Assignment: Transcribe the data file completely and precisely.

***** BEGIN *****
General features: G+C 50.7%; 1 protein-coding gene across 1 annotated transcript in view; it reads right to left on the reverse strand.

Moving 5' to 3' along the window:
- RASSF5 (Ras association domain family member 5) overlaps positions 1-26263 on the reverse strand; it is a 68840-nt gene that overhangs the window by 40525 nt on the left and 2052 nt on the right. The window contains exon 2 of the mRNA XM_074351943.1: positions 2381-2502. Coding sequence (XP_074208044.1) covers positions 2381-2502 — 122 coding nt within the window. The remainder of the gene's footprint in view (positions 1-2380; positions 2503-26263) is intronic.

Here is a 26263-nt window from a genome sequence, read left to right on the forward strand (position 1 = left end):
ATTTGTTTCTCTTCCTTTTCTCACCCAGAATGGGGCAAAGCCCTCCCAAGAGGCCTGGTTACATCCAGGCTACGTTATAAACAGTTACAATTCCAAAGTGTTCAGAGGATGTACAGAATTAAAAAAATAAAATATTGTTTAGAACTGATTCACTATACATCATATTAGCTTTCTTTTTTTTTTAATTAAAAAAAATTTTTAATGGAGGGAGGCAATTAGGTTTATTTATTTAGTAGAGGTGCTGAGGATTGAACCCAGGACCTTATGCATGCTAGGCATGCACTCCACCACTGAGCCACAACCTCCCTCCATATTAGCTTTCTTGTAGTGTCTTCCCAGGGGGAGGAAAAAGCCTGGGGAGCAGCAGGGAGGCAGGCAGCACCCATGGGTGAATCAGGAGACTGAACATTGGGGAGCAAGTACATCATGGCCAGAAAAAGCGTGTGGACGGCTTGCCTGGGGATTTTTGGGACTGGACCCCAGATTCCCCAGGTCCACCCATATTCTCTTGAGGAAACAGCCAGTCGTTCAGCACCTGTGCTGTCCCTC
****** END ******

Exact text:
General features: G+C 50.7%; 1 protein-coding gene across 1 annotated transcript in view; it reads right to left on the reverse strand.

Moving 5' to 3' along the window:
- RASSF5 (Ras association domain family member 5) overlaps positions 1-26263 on the reverse strand; it is a 68840-nt gene that overhangs the window by 40525 nt on the left and 2052 nt on the right. The window contains exon 2 of the mRNA XM_074351943.1: positions 2381-2502. Coding sequence (XP_074208044.1) covers positions 2381-2502 — 122 coding nt within the window. The remainder of the gene's footprint in view (positions 1-2380; positions 2503-26263) is intronic.

Here is a 26263-nt window from a genome sequence, read left to right on the forward strand (position 1 = left end):
ATTTGTTTCTCTTCCTTTTCTCACCCAGAATGGGGCAAAGCCCTCCCAAGAGGCCTGGTTACATCCAGGCTACGTTATAAACAGTTACAATTCCAAAGTGTTCAGAGGATGTACAGAATTAAAAAAATAAAATATTGTTTAGAACTGATTCACTATACATCATATTAGCTTTCTTTTTTTTTTAATTAAAAAAAATTTTTAATGGAGGGAGGCAATTAGGTTTATTTATTTAGTAGAGGTGCTGAGGATTGAACCCAGGACCTTATGCATGCTAGGCATGCACTCCACCACTGAGCCACAACCTCCCTCCATATTAGCTTTCTTGTAGTGTCTTCCCAGGGGGAGGAAAAAGCCTGGGGAGCAGCAGGGAGGCAGGCAGCACCCATGGGTGAATCAGGAGACTGAACATTGGGGAGCAAGTACATCATGGCCAGAAAAAGCGTGTGGACGGCTTGCCTGGGGATTTTTGGGACTGGACCCCAGATTCCCCAGGTCCACCCATATTCTCTTGAGGAAACAGCCAGTCGTTCAGCACCTGTGCTGTCCCTC